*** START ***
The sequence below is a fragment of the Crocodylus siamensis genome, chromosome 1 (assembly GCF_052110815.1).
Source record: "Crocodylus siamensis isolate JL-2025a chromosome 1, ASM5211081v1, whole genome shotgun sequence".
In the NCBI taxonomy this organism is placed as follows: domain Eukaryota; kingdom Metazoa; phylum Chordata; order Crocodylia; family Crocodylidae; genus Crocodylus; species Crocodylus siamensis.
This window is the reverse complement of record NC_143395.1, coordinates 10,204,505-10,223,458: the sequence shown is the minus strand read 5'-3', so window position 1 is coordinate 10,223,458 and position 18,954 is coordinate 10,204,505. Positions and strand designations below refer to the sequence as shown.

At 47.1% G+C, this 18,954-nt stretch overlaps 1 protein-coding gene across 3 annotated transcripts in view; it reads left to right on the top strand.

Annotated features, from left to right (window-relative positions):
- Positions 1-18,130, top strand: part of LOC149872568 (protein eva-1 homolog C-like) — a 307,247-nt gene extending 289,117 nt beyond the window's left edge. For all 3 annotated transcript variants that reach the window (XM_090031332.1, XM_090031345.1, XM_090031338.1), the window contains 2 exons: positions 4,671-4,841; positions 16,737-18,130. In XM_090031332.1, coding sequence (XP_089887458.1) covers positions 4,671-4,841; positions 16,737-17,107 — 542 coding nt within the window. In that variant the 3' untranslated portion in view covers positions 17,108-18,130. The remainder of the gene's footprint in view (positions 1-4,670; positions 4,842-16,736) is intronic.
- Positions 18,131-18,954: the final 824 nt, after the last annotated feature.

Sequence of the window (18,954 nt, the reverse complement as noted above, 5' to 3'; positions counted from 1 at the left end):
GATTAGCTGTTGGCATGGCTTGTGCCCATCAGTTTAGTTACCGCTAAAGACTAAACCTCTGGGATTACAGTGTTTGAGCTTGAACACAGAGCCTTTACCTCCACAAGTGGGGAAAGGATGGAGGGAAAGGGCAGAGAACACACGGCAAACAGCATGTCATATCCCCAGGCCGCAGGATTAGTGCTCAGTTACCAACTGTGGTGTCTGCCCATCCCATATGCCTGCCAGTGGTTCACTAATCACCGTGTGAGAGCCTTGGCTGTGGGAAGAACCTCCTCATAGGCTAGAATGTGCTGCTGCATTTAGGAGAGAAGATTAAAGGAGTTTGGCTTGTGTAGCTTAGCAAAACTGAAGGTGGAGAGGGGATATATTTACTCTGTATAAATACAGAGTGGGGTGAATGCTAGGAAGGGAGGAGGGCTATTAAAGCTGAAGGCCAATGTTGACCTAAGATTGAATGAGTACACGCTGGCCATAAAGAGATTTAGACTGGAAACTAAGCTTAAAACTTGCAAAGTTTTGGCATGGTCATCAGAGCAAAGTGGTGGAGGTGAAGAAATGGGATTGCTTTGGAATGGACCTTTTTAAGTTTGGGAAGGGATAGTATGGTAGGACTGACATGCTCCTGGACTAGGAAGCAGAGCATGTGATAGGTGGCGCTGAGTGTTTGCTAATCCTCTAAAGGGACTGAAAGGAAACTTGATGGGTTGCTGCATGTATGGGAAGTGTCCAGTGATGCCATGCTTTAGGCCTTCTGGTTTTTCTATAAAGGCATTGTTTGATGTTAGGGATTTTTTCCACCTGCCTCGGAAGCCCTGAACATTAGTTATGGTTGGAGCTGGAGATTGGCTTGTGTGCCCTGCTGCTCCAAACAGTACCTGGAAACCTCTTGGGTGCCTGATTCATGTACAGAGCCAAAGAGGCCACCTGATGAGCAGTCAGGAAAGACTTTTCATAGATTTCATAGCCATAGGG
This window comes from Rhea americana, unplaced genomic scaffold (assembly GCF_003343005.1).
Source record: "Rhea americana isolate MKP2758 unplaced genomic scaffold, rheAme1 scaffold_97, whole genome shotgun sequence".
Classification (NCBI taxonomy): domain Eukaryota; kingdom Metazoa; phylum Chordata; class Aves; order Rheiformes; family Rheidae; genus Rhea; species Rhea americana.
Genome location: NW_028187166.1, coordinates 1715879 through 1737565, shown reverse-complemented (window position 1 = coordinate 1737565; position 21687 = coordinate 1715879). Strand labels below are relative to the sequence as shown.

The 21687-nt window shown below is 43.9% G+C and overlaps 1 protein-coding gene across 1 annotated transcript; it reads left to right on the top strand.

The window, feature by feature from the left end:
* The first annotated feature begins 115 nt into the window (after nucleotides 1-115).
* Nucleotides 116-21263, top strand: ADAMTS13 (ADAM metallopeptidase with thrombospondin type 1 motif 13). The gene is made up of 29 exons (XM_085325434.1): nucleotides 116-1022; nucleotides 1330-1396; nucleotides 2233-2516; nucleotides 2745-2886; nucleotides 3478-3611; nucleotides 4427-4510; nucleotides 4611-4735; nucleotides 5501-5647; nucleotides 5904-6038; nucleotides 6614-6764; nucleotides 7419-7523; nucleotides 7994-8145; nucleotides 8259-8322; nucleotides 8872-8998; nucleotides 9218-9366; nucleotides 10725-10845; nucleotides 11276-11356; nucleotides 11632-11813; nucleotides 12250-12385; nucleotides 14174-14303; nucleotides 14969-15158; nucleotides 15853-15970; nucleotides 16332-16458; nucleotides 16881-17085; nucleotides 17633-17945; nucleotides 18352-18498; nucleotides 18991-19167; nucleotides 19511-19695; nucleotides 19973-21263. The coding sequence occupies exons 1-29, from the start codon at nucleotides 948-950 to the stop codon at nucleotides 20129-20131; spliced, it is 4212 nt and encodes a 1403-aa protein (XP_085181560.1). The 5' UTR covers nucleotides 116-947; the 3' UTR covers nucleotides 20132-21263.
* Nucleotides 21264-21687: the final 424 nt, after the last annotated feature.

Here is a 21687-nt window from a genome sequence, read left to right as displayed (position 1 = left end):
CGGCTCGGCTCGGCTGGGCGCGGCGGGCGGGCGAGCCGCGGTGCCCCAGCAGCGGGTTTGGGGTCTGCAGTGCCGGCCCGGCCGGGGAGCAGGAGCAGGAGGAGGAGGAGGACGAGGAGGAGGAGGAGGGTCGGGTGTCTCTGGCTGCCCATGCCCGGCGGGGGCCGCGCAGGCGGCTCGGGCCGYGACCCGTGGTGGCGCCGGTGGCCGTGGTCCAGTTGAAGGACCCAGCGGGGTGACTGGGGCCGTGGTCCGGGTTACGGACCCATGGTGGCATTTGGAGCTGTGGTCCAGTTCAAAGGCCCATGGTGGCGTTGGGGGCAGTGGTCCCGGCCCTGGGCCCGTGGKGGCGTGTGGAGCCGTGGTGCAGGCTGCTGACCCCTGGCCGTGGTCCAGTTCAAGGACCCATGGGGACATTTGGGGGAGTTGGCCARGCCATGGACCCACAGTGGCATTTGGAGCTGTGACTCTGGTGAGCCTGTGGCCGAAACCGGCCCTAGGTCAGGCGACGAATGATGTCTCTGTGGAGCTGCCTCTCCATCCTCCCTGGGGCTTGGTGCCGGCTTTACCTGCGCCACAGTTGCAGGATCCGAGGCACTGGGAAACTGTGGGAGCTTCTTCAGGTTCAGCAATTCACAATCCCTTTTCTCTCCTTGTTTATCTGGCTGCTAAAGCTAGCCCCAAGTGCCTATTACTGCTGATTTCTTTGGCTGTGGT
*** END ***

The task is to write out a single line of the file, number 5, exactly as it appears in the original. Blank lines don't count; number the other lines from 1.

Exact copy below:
At 47.1% G+C, this 18,954-nt stretch overlaps 1 protein-coding gene across 3 annotated transcripts in view; it reads left to right on the top strand.